Triumph over adversity is showcased in “Abducted: a Father’s Love,” a vidpic lamely directed by Chuck Bowman and clumsily penned by Joel Oliansky, Kurt Inderbitzin and Victoria Karess. Most of the acting borders on parody, but Christopher Noth somehow telegraphs authority and sincerity out of the morass.
Part owner of an eatery, Noth is married to drinking Loryn Locklin, who doesn’t take much care of their wee daughter and indulges herself with cyclist Roman Podhora. When Noth separates from Locklin, he finds how neglectful she’s been to the baby; he tries through legal channels to solve the problem, but hits dead ends. Finally, he slips off with the child on an odd odyssey.
One point of the story becomes evident when he contacts an underground org that hides troubled young mothers who are trying to find new lives with their children. The group, run by Natalie Cole, trains Noth to answer to another name, to hit the road and get another job through their multi-city network.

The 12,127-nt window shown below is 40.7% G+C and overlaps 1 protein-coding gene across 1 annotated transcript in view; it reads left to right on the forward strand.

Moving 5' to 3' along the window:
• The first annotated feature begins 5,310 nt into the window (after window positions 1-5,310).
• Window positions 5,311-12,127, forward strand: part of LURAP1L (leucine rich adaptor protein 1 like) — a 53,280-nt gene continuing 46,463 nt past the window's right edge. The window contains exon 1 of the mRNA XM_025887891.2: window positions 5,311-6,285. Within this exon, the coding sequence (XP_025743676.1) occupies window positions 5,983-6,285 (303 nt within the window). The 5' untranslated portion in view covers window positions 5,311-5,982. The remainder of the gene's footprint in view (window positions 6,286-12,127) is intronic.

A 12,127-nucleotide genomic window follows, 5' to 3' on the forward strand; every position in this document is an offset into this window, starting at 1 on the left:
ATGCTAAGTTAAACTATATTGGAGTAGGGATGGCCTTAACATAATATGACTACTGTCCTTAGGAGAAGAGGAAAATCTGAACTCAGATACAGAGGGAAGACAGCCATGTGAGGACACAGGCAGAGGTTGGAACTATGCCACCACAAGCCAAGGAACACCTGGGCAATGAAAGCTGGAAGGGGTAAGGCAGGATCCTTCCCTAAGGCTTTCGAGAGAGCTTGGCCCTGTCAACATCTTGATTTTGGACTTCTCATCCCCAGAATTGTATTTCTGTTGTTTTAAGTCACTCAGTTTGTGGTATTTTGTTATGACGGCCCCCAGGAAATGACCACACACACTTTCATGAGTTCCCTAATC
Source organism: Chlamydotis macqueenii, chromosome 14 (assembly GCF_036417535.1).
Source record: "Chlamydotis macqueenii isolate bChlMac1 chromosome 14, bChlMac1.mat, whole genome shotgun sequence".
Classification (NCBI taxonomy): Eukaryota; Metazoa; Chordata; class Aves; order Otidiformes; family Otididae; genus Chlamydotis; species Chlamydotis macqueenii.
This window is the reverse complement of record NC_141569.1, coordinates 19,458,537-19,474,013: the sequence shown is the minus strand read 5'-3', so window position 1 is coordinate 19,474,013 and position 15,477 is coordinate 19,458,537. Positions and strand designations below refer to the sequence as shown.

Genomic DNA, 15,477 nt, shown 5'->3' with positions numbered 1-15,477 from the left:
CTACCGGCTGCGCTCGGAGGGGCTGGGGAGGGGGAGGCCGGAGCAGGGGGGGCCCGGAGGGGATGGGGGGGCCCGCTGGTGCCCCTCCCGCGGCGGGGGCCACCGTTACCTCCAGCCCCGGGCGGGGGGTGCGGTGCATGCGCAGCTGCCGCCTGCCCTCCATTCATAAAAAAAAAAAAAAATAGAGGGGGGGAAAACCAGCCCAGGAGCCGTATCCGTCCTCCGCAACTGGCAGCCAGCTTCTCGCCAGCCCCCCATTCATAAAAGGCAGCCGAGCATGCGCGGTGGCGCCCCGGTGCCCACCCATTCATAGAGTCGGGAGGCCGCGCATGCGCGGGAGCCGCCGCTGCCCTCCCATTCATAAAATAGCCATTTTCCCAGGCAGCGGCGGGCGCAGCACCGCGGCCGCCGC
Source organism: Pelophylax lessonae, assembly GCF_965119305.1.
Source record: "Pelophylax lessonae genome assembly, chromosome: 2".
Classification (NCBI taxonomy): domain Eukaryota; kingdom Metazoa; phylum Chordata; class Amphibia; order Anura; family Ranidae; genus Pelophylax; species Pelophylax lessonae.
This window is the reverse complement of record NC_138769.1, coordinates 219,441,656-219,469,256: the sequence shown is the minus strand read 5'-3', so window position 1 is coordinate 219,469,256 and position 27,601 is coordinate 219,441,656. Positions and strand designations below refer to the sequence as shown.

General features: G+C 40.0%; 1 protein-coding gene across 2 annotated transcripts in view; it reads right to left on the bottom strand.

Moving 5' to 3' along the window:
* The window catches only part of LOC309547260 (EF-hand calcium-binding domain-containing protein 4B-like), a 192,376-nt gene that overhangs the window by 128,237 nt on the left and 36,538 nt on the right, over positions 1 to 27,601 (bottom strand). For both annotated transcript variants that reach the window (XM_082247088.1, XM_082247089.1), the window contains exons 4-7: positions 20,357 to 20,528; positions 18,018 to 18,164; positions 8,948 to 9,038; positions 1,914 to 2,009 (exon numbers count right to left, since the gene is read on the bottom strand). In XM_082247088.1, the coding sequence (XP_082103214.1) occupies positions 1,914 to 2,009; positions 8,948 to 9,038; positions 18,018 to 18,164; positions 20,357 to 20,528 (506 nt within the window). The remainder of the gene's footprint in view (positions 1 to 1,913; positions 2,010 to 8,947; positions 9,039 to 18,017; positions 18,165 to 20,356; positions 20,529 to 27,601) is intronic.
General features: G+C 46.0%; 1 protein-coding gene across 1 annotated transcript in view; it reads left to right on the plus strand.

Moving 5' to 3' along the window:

He meets fleeing, attractive Megan Gallagher, who has two daughters (and more sense than he has when he wants to team up). Discovered by an FBI agent overplayed by Peter MacNichol, Noth is trapped. With the amusingly stilted Stepfanie Kramer as his mouthpiece, Noth faces the consequences and the writers’ absurd resolution to his marital woes.
Noth does lots of running, and he gives the character a becoming earnestness. Cole and Locklin are OK, and Daniel Roebuck as Noth’s longtime buddy summons up some realism for the potboiler.
Ron Orieux’s moody camerawork can’t compete with the far-fetched script and characters, but Jonathon Braun’s editing is good. Brent Thomas’ production design serves well with its atmosphere-loaded interiors and its many sites concocted to rep several American cities.